A further problem with Stenger's and Hawkings' views is the Boltzmann Brain problem; if infinite numbers of universes can be spontaneously generated from nothing, then there should be even more spontaneously existing brains that pop into existence (since it is easier to manufacture the brain from nothing than a set of conditions that over billions of years lead to billions of brains) that are only imagining, in one sense or another, a universal history and that other beings exist (although I posit this would be probably be indistinguishable from an actual universe with an actual god). It becomes more and more, every day, like watching people who are otherwise very intelligent and reasonable, being driven mad by their adamant refusal to accept the obvious. Meleagar
Just goes to show the ridiculous extent to which people will go to say their pet theories, no matter what weird things they are forced to place their faith in. tjguy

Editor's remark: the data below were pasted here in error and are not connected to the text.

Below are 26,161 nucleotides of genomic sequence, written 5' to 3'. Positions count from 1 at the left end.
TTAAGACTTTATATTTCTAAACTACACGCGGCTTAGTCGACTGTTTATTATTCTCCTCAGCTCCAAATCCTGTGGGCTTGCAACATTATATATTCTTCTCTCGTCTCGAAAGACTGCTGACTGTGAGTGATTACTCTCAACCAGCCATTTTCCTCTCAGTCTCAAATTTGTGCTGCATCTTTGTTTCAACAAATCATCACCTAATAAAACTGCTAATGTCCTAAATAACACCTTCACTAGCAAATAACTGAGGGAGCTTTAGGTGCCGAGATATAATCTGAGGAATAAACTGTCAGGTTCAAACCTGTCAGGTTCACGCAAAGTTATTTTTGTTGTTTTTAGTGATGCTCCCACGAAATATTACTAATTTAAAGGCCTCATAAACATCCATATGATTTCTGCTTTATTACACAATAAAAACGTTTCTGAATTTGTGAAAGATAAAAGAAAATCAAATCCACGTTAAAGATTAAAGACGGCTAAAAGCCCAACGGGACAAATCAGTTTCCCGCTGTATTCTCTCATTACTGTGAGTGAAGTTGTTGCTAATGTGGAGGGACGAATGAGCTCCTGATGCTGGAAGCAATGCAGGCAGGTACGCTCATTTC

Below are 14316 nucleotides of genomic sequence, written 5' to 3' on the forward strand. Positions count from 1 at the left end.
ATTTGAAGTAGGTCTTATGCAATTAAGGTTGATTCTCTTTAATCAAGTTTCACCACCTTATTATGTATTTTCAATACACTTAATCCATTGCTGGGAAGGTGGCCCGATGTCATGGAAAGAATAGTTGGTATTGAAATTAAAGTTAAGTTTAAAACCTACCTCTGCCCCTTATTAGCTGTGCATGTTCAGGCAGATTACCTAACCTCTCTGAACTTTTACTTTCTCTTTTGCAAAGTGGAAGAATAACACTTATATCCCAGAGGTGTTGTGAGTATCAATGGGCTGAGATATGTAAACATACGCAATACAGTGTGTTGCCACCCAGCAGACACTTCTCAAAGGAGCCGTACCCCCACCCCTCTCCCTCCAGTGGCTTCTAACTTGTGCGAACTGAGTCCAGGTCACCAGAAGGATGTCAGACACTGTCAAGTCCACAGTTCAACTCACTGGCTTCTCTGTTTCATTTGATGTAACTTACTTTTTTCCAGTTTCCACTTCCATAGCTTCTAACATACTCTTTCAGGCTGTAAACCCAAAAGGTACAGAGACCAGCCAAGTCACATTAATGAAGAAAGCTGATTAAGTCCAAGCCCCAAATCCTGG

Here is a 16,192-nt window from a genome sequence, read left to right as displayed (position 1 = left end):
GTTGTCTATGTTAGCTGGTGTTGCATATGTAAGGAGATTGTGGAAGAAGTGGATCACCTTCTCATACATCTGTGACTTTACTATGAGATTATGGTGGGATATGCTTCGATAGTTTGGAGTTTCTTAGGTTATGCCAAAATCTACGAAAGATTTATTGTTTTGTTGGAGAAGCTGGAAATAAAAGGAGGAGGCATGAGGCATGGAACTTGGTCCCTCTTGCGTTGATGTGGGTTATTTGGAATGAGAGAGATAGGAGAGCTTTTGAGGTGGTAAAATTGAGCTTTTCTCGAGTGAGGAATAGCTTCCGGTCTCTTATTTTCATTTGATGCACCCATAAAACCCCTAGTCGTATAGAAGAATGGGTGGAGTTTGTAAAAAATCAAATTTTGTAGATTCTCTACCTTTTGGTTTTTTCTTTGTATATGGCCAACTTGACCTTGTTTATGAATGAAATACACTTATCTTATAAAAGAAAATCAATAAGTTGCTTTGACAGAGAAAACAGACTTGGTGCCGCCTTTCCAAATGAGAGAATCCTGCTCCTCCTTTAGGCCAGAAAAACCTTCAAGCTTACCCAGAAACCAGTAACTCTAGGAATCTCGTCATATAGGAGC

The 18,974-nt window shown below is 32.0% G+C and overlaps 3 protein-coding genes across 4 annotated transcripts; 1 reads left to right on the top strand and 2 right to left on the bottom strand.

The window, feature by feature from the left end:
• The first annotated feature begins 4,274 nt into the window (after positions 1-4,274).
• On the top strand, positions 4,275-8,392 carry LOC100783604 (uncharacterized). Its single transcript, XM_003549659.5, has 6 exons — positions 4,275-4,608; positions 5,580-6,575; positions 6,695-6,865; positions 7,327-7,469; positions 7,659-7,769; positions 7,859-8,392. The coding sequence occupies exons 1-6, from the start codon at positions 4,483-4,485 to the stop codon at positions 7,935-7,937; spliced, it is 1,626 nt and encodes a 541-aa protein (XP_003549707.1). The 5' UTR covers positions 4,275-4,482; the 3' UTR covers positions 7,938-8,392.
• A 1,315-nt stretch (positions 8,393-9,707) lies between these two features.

Only thing they have left is to proove that we didn't ended in the very Universe which was created by Higher Beeing. As in the Multiverse which is Infinite any logical possiible outcome from potentiality becomes actuality. That means, that there should be plenty of Universes which are created by other Higher Beeings. How can we find out if ours is NOT the one? And shouldnt Infinite Multiverse which is capable of producing all the truth (logically possible outcome of anything), and the product of such Multiverse is higher order outcome then Intellect we know can produce, isn't this the God we speak about? Infinite Entity which is able to actialise anything logically possible and the Entitities product is compatible with Intellects product. What's the difference how you call Him, He's not going to disapear :) Chaning names for known beings doesn't change the very beeing of the beeing :) Shazard